With the upcoming release of The Wolverine, Hugh Jackman once again returns as the world’s favorite amnesiac mutant. But while he may be a great character, this regenerative beast’s last solo outing was less than impressive, which causes some reservations. Therefore, here are the 10 reasons Wolverine is both the best superhero of the summer, and the worst.
While straying from comics generally invites ire from fans, Fox at least deserves credit for their original costuming in the X-Men film series. With a decidedly modernized design, the cartoonish yellow tights worn by Wolverine were abandoned in favor of a rugged and unkempt look — complete with gigantic sideburns.
Unfortunately, the change in looks also took away some of the things that make Wolverine unique. Unlike other clean-shaven superheroes, Wolverine always seemed a bit haggard and — crucially — was just a bit taller than five feet. Unfortunately, he was “Hollywoodized” and Jackman’s take is still considerably easier on the eyes than the original.
Jackman is now synonymous with Wolverine, something that has no doubt played a part in the franchise’s cinematic success. The actor does an amazing job holding his own when even surrounded by legends such Patrick Stewart or Ian McKellen, and perhaps no one has so perfectly melded into their superhero (Robert Downey Jr. being the exception, as always). At 44, Jackman likely can’t pull it off much longer but he’s already made his mark on the role.
Because Jackman’s Wolverine is so fantastic, it has brought him enviable mainstream popularity and — as Hollywood executives tend to do — that was seriously milked. The three original X-Men films were fairly Logan-centric (the second one being a more balanced exception), yet Fox still gave him an origin story and is now about to do yet another spinoff. FYI, there was also an animated series revolving all around him and a couple of videogames too.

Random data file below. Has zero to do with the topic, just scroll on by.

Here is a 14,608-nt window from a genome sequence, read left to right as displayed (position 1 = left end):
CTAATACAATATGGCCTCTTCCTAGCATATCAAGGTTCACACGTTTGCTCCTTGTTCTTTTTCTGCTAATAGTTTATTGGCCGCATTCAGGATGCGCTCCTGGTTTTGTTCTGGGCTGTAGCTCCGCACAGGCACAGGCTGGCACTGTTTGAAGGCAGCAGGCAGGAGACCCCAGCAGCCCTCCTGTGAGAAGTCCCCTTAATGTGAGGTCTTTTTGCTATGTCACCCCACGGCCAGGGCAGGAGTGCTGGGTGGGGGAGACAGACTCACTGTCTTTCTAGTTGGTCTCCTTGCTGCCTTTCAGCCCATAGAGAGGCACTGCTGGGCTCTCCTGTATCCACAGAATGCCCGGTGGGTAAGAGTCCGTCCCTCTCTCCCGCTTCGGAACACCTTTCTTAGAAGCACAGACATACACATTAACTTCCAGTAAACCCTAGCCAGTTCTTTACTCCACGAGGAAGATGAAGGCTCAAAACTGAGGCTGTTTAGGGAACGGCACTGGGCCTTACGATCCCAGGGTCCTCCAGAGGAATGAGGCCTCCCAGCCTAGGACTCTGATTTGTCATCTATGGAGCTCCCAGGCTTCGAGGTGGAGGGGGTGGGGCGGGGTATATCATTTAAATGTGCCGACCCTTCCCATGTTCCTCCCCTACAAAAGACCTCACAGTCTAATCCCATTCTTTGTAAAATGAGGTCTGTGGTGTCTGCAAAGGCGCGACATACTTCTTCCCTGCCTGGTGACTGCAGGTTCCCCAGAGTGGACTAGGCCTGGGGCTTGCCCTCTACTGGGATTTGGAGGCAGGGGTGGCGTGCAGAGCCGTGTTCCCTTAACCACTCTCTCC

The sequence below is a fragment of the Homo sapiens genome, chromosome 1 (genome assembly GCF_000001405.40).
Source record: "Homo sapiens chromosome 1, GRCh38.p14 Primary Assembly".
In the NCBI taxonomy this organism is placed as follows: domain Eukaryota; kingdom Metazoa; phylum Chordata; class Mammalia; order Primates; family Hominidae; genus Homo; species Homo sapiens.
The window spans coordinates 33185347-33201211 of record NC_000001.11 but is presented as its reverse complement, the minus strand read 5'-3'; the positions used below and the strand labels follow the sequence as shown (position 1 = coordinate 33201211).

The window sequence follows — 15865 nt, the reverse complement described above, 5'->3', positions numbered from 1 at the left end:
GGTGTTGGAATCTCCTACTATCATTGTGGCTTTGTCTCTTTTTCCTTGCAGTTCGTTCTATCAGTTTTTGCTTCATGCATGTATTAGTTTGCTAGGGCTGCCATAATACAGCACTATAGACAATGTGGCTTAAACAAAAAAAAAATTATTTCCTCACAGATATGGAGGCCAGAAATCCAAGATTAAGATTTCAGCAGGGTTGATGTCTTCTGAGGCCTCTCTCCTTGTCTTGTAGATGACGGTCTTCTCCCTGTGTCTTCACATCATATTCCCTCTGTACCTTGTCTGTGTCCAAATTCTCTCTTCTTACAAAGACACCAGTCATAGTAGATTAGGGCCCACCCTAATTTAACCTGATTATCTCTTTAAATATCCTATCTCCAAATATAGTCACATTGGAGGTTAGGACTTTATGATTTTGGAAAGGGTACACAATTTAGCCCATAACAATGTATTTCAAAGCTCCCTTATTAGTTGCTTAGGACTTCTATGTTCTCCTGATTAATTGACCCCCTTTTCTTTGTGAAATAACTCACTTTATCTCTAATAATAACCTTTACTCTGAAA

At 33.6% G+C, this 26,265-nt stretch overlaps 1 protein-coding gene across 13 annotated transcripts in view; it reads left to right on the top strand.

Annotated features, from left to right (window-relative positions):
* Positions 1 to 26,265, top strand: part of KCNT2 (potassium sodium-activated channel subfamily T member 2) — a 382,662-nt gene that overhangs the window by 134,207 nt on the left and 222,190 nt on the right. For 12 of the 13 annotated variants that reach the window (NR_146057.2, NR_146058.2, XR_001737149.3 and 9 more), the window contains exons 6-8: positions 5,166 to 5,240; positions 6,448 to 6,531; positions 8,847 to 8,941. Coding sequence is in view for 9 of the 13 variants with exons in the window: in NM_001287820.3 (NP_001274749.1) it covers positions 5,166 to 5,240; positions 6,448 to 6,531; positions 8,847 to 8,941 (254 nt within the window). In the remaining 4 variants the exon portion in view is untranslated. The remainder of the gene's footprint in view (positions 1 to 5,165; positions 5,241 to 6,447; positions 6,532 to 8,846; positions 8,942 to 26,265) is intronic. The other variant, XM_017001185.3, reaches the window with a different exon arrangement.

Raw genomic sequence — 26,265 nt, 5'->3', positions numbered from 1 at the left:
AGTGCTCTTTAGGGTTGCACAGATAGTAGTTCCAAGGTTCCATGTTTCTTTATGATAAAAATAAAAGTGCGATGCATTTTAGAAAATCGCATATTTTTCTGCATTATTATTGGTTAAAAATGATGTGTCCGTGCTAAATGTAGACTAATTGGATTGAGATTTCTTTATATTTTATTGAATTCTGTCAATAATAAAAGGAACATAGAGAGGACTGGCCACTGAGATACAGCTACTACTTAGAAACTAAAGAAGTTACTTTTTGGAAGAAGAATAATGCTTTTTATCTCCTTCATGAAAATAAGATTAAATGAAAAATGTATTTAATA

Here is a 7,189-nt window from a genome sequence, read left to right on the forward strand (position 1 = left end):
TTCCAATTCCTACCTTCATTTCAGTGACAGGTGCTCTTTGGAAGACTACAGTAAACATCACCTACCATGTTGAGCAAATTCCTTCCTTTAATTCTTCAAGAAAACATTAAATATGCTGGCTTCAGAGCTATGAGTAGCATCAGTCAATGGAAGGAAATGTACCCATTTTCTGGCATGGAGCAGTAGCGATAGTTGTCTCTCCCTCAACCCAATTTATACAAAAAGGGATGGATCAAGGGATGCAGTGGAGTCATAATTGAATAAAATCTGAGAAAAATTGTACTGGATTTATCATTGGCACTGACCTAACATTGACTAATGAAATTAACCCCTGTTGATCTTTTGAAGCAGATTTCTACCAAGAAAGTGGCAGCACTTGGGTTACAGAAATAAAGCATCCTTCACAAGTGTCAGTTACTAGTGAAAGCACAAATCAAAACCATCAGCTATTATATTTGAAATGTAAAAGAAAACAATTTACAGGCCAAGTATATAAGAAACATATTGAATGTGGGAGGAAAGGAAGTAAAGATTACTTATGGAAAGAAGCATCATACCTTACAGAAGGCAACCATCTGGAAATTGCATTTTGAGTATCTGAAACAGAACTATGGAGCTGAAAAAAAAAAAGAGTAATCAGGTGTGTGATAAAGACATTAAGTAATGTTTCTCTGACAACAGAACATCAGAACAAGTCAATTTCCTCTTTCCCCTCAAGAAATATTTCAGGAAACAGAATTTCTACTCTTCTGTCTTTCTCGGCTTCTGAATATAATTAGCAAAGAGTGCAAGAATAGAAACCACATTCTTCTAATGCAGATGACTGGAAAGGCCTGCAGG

One of the things that makes Wolverine so compelling is the way his misanthropy feeds so naturally off other normal people. Moments with the civil Professor Xavier are disconcerting and awkward, Rogue brings out certain fatherly qualities in our hero and villains such as Magneto force the oft-invincible man to become a bit humble. Say what you will about his manners, but Wolverine plays well with others.
The flipside to having great chemistry with others is that Wolverine without a supporting cast is relatively uninteresting because, without meaningful context, he just devolves into a thug. As proof, try to sit through X-Men Origins: Wolverine. Just try.
As aforementioned, Logan isn’t like your average hero. Unconcerned with the world yet somehow always getting pulled in, strong but severely damaged and capable of surviving in almost any situation, Wolverine looks like he can really pull off a win, no matter the odds. Plus, he can lift Thor’s Hammer; even the Hulk can’t do that.
The problem with Logan, though, is that his powers are relatively tame, if not in strength then at least in excitement. Those Adamantium claws are deadly, he can survive almost any fight with his regenerative abilities, and he has heightened sensory perception and survival skills, but all that those powers make him is one very sophisticated animal. Without telekinetic blasts, genius intellect and magical powers, Logan’s fights are gritty but a little dull.
Regarding the specific upcoming movie itself, The Wolverine boasts a seemingly decent (if somewhat unproven) cast, takes place in a great new setting that hasn’t been explored in the X-Men cinematic universe, and the fact that our hero has lost his immortality ups the ante a bit. Couple that with how most superhero sequels this summer (and movies in general) have been a bit underwhelming, now’s the time to slice up the competition.
That having been said, the story may still be a problem because superhero movies have this tendency to demonize other cultures, xenophobia bred from a wannabe-maverick mentality common in comic book writers. Considering the fact that it all takes place in Japan, expect some foreigner-bashing. And, considering the original story involved Frank Miller, expect some homophobia and jingoism thrown in for good measure.
What are your thoughts on the upcoming film? Are you burnt out by superhero movies and terrible summer blockbusters, or do you think there need to be more? Share your thoughts in the comments below!